Getting Help When Mental Health Is Urgent ... But Not Enough For The ER
In the Hive Mind, KUER reporters take questions from our listeners and try to help find the answer. This week KUER spoke to a woman with a life or death question about mental health.
Out of sensitivity to the caller’s privacy, only her first name is used.
Jessica didn’t know what to do. For years her brother has struggled with serious depression. About two years ago, he started considering suicide.
He asked Jessica for help and when she got to his house, she said, he was curled up on his couch, unable to take care of himself.
The good news was her brother had insurance. He had options, she thought.
"I began by downloading which psychiatrists his insurance covered. And the list was long but I was able to identify a few doctors close by and called about setting up an appointment," she said.
... for somebody who is experiencing really urgent mental health challenges, this is just not a practical process.
But the wait time was about six weeks. He needed help sooner. While her brother got medications from his doctor to get stable, Jessica tried to find him a long-term therapist.
She made an Excel sheet with all the options. She narrowed by PhD. She narrowed by location. Only a few had websites.
Feeling pressure to help her brother, Jessica felt lost.
"I understand that the process for finding a therapist is really personalized and it takes some time and meeting with people but for somebody who is experiencing really urgent mental health challenges, this is just not a practical process," she said.
Jessica was left with the question: How do you find a therapist?
According to Barry Rose, there is no right answer to that question.
"It really is difficult," he said.
Rose is the manager of the University Neuropsychiatric Institute or UNI. On a recent day at their office in downtown Salt Lake, a dozen employees took calls on different phone lines. There’s the crisis line and the warm line people can call for support. Crisis workers were also texting with clients on the SafeUT app. UNI is the only 24-hour phone resource in the state. Rose said their crisis line alone takes between 4,000 and 5,000 calls per month.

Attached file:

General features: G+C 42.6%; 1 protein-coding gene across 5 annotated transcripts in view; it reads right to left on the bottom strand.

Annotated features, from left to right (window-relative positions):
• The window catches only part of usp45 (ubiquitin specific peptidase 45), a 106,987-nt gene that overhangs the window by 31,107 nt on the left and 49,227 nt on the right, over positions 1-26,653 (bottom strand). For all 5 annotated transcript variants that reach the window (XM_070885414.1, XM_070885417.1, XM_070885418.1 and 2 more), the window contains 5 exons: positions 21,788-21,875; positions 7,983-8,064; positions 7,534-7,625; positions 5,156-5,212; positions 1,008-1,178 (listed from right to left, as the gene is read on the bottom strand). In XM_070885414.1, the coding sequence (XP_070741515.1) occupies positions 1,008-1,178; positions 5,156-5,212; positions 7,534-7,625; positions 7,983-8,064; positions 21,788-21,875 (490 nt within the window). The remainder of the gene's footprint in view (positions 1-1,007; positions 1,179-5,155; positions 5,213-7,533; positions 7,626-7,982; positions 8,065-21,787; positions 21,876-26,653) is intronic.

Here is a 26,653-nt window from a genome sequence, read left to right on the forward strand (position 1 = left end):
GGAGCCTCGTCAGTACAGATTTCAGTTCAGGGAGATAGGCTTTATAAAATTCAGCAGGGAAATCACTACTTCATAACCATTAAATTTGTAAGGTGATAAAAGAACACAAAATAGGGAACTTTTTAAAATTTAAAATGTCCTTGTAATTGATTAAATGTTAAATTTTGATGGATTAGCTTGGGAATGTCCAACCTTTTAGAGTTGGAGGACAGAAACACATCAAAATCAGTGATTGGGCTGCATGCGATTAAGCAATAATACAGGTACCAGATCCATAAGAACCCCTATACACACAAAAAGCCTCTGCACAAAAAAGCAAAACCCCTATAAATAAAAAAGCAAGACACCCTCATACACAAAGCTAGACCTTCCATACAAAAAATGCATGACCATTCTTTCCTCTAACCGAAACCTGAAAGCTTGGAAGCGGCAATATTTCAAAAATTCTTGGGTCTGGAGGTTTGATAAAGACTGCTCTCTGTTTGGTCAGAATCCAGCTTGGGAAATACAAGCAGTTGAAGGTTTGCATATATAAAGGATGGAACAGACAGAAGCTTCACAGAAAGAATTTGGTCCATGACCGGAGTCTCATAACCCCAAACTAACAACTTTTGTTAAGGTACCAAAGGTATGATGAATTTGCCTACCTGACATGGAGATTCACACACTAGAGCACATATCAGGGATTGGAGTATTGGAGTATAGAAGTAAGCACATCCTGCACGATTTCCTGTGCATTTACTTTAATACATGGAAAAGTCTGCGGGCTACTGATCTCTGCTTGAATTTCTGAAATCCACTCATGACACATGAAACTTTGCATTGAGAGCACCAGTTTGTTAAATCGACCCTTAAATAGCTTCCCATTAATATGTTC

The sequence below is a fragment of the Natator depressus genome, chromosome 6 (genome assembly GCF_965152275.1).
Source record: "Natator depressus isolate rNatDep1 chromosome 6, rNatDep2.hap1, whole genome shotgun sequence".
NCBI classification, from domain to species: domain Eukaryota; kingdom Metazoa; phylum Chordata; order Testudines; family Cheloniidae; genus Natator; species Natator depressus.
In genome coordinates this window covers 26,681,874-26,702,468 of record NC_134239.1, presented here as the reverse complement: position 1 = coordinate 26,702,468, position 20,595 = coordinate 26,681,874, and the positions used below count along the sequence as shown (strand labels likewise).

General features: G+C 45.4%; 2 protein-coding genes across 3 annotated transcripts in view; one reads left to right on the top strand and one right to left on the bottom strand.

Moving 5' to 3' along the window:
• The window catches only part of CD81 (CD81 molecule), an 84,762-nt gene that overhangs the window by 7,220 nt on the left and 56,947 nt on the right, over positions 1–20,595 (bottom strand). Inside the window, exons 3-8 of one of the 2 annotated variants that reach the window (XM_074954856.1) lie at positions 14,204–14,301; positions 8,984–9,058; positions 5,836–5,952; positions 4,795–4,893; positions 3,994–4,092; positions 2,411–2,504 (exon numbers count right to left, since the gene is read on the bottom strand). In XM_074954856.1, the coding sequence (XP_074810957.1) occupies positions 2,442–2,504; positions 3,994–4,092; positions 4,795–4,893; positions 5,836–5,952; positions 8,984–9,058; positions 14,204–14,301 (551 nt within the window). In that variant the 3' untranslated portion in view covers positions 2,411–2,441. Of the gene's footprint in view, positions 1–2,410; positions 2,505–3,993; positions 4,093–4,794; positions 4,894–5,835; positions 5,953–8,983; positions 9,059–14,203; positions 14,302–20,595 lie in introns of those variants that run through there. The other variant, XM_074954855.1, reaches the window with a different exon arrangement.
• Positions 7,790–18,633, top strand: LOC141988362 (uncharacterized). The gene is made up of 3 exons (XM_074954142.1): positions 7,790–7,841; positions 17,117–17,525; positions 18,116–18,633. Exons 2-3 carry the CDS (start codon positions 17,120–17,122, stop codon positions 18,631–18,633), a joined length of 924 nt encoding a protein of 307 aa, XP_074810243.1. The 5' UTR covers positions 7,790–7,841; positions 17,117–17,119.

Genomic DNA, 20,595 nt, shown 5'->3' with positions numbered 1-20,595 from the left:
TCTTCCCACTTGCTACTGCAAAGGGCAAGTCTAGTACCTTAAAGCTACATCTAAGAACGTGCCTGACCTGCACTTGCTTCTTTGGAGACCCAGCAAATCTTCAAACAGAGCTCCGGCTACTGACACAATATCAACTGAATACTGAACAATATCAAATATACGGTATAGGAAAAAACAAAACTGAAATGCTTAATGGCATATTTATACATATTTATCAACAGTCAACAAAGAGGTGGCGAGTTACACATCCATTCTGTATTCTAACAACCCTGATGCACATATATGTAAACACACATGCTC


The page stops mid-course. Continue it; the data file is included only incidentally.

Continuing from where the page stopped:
"I think one of the best options would be to call somebody like us. Call our crisis center. Call our crisis line and say ‘this is my situation, what would you recommend?’" Rose said.
Amy Ross is a social worker with the UNI crisis line. She demonstrated how she would to respond to Jessica's situation during a recent call to the phone line.
"When you say he’s not actively suicidal, he’s reporting suicidal thoughts but just to clarify, is he reporting any kind of plan, does he talk about any means?" Ross asked.
Ross asked if he’s taking medications and where he lives. She offered advice on how to navigate insurance and about local mental health providers.
I get calls all the time from people who are like 'where do you think I should tell someone to go'
Mental health care is different from hospitals and other parts of our medical system. First, there’s a shortage of therapists in Utah. But it’s also organized differently. We don’t do annual check-ups for mental health, so it’s not as common to see therapists, they often have private practices outside of a hospital and unlike a doctor you might see for a broken leg, it’s important to find a therapist you have a personal connection to. Add the stigma about mental health and finding a therapist can be hard in even the best situations.
Kim Myers is the Suicide Prevention Coordinator at the Department of Human Services. She said one tried-and-true method is a recommendation from a friend.
"I get calls all the time from people who are like ‘where do you think I should tell someone to go?’ And honestly, I have a pretty short list of people I have direct experience with that I feel comfortable and confident referring people to," Myers said.
People shouldn't have to go to like a million different doors. We should just have a really clearly marked front door.
According to Myers, when it comes to mental health people often talk about a ‘no wrong door’ approach. It’s the idea that teachers, preachers, doctors and counselors should all know the basics about mental health and be able to make referrals. She says, if it’s done right, it can work. But, it can also create a confusing number of options for people like Jessica.
"Well maybe we don’t need a ‘no wrong door’. People shouldn’t have to go to like a million different doors. We should just have a really clearly marked front door," Myers said.
Unfortunately, there isn’t an easy solution to find a therapist in situations like Jessica's that are urgent, but not quite crises. Our mental health care system is fragmented in ways that our physical health system isn’t.
"Okay, well at least it’s not just me then. Because I thought, surely there’s some more organized way but if that’s just the reality then, at least it’s not just me," she said.
Jessica says her brother is basically back in the same situation as before. He’s mostly better, he doesn’t have a therapist and they’re hoping things don’t get worse. Because if it does, getting help will take time.
If you or a loved one are experiencing a mental health crisis, you can call:
National Suicide Prevention Lifeline: 800-273-8255 http://suicidepreventionlifeline.org/
University Neuropsychiatric Institute: 801-587-3000 https://healthcare.utah.edu/uni/programs/crisis-diversion.php
National Alliance on Mental Illness: 801-323-9900 https://www.namiut.org/
Utah Support Advocates for Recovery Awareness: 385-210-0320 http://www.myusara.com/